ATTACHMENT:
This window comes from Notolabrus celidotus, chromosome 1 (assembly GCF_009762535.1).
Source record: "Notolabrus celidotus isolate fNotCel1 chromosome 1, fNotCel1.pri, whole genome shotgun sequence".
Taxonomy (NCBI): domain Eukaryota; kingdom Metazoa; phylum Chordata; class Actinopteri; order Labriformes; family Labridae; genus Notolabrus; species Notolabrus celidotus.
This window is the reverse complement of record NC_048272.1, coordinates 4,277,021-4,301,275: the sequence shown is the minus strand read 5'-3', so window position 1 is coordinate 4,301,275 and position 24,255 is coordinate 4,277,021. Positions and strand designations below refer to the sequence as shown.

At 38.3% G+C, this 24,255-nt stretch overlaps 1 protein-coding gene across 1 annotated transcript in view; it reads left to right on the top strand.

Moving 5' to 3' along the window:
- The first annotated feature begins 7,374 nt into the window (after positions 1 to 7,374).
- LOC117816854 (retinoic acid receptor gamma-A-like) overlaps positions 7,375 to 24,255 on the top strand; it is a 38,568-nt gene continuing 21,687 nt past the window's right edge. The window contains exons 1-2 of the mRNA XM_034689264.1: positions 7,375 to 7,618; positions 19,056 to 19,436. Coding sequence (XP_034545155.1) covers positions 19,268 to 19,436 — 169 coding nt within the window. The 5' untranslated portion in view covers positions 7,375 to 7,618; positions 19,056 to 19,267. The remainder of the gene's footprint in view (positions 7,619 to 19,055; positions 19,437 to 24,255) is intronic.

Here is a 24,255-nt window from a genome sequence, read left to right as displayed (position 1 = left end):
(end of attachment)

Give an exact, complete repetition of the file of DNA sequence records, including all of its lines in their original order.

This window comes from Notolabrus celidotus, chromosome 1 (assembly GCF_009762535.1).
Source record: "Notolabrus celidotus isolate fNotCel1 chromosome 1, fNotCel1.pri, whole genome shotgun sequence".
Taxonomy (NCBI): domain Eukaryota; kingdom Metazoa; phylum Chordata; class Actinopteri; order Labriformes; family Labridae; genus Notolabrus; species Notolabrus celidotus.
This window is the reverse complement of record NC_048272.1, coordinates 4,277,021-4,301,275: the sequence shown is the minus strand read 5'-3', so window position 1 is coordinate 4,301,275 and position 24,255 is coordinate 4,277,021. Positions and strand designations below refer to the sequence as shown.

At 38.3% G+C, this 24,255-nt stretch overlaps 1 protein-coding gene across 1 annotated transcript in view; it reads left to right on the top strand.

Moving 5' to 3' along the window:
- The first annotated feature begins 7,374 nt into the window (after positions 1 to 7,374).
- LOC117816854 (retinoic acid receptor gamma-A-like) overlaps positions 7,375 to 24,255 on the top strand; it is a 38,568-nt gene continuing 21,687 nt past the window's right edge. The window contains exons 1-2 of the mRNA XM_034689264.1: positions 7,375 to 7,618; positions 19,056 to 19,436. Coding sequence (XP_034545155.1) covers positions 19,268 to 19,436 — 169 coding nt within the window. The 5' untranslated portion in view covers positions 7,375 to 7,618; positions 19,056 to 19,267. The remainder of the gene's footprint in view (positions 7,619 to 19,055; positions 19,437 to 24,255) is intronic.

Here is a 24,255-nt window from a genome sequence, read left to right as displayed (position 1 = left end):